Going to the College Fair

College fairs expose you to many different schools


During your junior and senior years you’ll probably have the opportunity to attend a college fair. The fair you attend may be small—perhaps at your high school or one nearby—and involve representatives from area colleges. Or it may be a larger regional event that hosts representatives from colleges statewide and sometimes even from out-of-state colleges and universities. Such fairs allow you to learn what different colleges offer and help you find the college or colleges that may be right for you.

Before the fair, describe the ideal college for you. Determine the importance of the following factors:

  • Distance from hometown
  • Campus size
  • City size
  • Sports and activities offered
  • Majors available
  • Cost of attendance

Find out which colleges are sending representatives to the fair. Select the ones that interest you. If you haven’t yet narrowed your choices, use our search tool to look for those that meet your requirements. If you need help, ask your school counselor.

Next, decide what you want to know. Write a list of questions such as:

  • What are the college’s strengths?
  • What is its policy on transfer credit for Advanced Placement, International Baccalaureate, and dual-credit classes?
  • Does it offer majors that interest me?
  • Does it have an open house for potential students?
  • How can I get in touch with current students to ask them some questions about the college?
  • How much is the application fee, tuition, other fees?
  • What are the admissions requirements—high school classes, tests (ACT, SAT, SAT II), test scores?
  • When is the application deadline?
  • How many applicants does it accept each year?
  • What scholarships and other financial aid are available?
  • What kind of student residence is available?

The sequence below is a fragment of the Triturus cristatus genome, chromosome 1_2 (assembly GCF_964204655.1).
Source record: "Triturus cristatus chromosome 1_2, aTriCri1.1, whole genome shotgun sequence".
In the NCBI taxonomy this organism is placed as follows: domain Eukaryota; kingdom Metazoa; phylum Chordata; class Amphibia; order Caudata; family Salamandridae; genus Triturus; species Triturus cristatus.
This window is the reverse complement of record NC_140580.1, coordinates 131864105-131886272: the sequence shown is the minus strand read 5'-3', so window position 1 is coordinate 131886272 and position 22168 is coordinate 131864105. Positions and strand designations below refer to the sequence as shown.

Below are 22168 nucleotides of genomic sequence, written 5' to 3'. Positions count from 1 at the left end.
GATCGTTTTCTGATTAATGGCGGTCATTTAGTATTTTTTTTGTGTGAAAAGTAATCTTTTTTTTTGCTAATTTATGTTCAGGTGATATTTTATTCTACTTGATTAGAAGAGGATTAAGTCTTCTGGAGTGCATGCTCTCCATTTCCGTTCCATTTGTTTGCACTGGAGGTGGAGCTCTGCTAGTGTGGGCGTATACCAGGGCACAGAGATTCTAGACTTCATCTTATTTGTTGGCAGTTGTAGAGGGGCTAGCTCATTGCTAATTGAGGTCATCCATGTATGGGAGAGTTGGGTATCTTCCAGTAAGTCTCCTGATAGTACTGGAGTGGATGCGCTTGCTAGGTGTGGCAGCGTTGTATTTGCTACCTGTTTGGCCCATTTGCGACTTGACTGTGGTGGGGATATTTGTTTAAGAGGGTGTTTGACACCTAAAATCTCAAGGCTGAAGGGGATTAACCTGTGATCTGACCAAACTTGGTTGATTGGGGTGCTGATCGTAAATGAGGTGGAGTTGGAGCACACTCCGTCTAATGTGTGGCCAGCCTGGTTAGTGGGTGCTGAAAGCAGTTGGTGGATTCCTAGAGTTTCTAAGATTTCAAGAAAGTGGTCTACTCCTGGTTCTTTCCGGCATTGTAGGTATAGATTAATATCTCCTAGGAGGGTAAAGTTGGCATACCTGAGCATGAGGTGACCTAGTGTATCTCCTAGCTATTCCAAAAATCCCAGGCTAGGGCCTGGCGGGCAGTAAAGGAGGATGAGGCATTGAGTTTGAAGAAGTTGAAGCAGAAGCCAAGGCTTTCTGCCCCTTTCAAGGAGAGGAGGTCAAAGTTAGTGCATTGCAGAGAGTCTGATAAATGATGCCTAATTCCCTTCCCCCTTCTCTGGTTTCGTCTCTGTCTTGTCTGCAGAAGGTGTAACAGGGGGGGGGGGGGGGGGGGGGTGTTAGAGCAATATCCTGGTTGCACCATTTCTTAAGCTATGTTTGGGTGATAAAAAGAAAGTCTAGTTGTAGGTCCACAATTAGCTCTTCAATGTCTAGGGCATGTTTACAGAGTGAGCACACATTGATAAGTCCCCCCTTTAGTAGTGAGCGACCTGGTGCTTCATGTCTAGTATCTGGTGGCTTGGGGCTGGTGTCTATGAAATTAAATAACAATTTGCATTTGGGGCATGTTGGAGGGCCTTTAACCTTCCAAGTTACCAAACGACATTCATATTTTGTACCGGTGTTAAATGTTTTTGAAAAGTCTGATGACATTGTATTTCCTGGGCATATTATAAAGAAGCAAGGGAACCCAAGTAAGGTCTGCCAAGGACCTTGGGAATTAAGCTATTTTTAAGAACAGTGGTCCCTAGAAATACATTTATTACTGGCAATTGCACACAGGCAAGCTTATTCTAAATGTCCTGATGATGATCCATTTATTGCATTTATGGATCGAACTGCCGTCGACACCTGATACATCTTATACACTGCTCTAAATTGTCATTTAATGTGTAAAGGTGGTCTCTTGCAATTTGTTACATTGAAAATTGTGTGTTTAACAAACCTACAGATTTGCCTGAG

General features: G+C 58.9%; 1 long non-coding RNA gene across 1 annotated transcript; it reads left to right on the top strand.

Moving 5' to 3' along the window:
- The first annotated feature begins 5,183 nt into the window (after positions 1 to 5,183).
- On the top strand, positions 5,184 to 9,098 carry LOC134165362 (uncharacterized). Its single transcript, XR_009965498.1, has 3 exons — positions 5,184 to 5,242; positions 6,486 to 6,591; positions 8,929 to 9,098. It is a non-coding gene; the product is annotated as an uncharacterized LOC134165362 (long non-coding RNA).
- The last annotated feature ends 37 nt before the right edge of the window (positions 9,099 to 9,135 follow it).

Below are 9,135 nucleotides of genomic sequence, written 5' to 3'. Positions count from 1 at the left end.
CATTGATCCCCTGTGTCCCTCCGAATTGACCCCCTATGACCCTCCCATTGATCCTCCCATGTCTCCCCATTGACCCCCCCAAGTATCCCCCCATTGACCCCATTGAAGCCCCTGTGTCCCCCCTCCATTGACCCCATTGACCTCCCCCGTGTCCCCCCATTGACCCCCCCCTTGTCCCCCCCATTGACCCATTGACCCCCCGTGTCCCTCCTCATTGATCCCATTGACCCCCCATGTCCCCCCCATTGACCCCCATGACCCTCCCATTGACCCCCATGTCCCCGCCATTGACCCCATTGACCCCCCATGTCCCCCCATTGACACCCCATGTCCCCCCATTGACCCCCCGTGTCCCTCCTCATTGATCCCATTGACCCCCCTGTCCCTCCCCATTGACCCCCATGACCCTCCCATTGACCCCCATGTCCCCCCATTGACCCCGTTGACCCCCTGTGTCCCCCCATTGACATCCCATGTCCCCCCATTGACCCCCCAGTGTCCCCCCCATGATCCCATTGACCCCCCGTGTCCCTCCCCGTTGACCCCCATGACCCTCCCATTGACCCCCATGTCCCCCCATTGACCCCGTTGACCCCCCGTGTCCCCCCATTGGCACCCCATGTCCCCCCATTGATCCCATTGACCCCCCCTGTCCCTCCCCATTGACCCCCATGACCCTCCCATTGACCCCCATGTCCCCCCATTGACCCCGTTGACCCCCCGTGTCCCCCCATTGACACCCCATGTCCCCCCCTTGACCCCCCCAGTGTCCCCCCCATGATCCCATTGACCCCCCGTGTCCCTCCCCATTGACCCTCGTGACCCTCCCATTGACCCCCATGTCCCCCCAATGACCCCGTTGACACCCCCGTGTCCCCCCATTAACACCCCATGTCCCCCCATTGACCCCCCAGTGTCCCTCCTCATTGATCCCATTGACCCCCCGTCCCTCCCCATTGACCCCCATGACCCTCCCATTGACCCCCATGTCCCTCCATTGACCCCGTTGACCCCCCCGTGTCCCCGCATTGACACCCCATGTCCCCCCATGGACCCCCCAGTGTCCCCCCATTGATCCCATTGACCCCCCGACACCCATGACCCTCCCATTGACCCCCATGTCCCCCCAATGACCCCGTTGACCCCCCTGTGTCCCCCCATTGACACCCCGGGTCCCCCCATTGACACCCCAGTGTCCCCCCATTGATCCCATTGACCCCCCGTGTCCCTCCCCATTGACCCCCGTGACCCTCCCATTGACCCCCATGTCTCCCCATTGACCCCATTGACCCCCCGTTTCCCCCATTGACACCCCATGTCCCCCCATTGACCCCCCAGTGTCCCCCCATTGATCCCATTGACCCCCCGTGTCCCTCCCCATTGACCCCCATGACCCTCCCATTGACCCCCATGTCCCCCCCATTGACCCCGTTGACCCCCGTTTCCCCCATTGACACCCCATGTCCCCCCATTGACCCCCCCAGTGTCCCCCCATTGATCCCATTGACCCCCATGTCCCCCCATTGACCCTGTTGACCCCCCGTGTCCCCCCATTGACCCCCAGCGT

• What is the average class size?
  • Is tutoring available if I am having trouble with a class?
  • Does it have a job placement program for its graduates? What is the rate of employment placement for graduates?

Take a copy of these questions, a pen, and some paper with you to the fair. Take notes as you talk with each representative. Remember that you are the customer and it is the job of the representative to sell the college—just as any salesperson seeks to sell a product.

Before going to the fair, type your name, address, and phone number on some labels. Representatives will probably ask you to sign a list or to put your name on a mailing card so they can contact you later. Often it is difficult for them to read students’ signatures.

Take a business card from each representative with whom you talk, or note the rep’s name and phone number. If you are serious about attending a particular college, you should stay in touch with the representative. The day after the college fair, send the rep a thank you note. As soon as possible, arrange a visit to the college.


ABOUT THE AUTHOR

This article was written by Sally Wood

Sally Wood is a freelance writer and editor from Marionville, Missouri. She worked as a high school counselor in the Aurora R-VIII School District in Aurora, Missouri, from 1980–2000.

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